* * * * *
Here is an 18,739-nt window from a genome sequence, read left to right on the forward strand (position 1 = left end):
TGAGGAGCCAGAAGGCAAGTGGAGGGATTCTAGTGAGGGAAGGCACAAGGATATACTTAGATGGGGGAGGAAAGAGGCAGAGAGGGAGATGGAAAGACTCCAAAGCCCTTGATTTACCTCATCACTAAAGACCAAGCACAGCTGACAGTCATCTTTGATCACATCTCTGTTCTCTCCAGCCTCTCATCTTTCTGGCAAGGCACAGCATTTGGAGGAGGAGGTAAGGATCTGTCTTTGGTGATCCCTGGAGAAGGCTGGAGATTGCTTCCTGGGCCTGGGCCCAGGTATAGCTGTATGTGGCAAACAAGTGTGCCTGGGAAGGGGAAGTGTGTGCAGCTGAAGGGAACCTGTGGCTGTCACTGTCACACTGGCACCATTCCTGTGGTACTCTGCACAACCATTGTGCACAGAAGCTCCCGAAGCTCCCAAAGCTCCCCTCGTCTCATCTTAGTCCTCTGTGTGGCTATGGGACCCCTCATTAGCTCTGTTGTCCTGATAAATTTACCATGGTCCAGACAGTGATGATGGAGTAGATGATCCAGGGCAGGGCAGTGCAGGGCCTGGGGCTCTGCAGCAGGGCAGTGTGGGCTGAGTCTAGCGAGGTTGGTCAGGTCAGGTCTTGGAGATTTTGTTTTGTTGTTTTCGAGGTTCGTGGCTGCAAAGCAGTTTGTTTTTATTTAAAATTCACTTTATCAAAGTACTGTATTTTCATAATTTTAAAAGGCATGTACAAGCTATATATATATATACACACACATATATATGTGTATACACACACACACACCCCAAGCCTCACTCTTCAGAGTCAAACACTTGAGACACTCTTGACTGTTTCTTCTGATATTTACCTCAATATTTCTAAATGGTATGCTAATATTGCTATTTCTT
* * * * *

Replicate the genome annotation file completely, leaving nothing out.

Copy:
Here is an 18,739-nt window from a genome sequence, read left to right on the forward strand (position 1 = left end):
TGAGGAGCCAGAAGGCAAGTGGAGGGATTCTAGTGAGGGAAGGCACAAGGATATACTTAGATGGGGGAGGAAAGAGGCAGAGAGGGAGATGGAAAGACTCCAAAGCCCTTGATTTACCTCATCACTAAAGACCAAGCACAGCTGACAGTCATCTTTGATCACATCTCTGTTCTCTCCAGCCTCTCATCTTTCTGGCAAGGCACAGCATTTGGAGGAGGAGGTAAGGATCTGTCTTTGGTGATCCCTGGAGAAGGCTGGAGATTGCTTCCTGGGCCTGGGCCCAGGTATAGCTGTATGTGGCAAACAAGTGTGCCTGGGAAGGGGAAGTGTGTGCAGCTGAAGGGAACCTGTGGCTGTCACTGTCACACTGGCACCATTCCTGTGGTACTCTGCACAACCATTGTGCACAGAAGCTCCCGAAGCTCCCAAAGCTCCCCTCGTCTCATCTTAGTCCTCTGTGTGGCTATGGGACCCCTCATTAGCTCTGTTGTCCTGATAAATTTACCATGGTCCAGACAGTGATGATGGAGTAGATGATCCAGGGCAGGGCAGTGCAGGGCCTGGGGCTCTGCAGCAGGGCAGTGTGGGCTGAGTCTAGCGAGGTTGGTCAGGTCAGGTCTTGGAGATTTTGTTTTGTTGTTTTCGAGGTTCGTGGCTGCAAAGCAGTTTGTTTTTATTTAAAATTCACTTTATCAAAGTACTGTATTTTCATAATTTTAAAAGGCATGTACAAGCTATATATATATATACACACACATATATATGTGTATACACACACACACACCCCAAGCCTCACTCTTCAGAGTCAAACACTTGAGACACTCTTGACTGTTTCTTCTGATATTTACCTCAATATTTCTAAATGGTATGCTAATATTGCTATTTCTT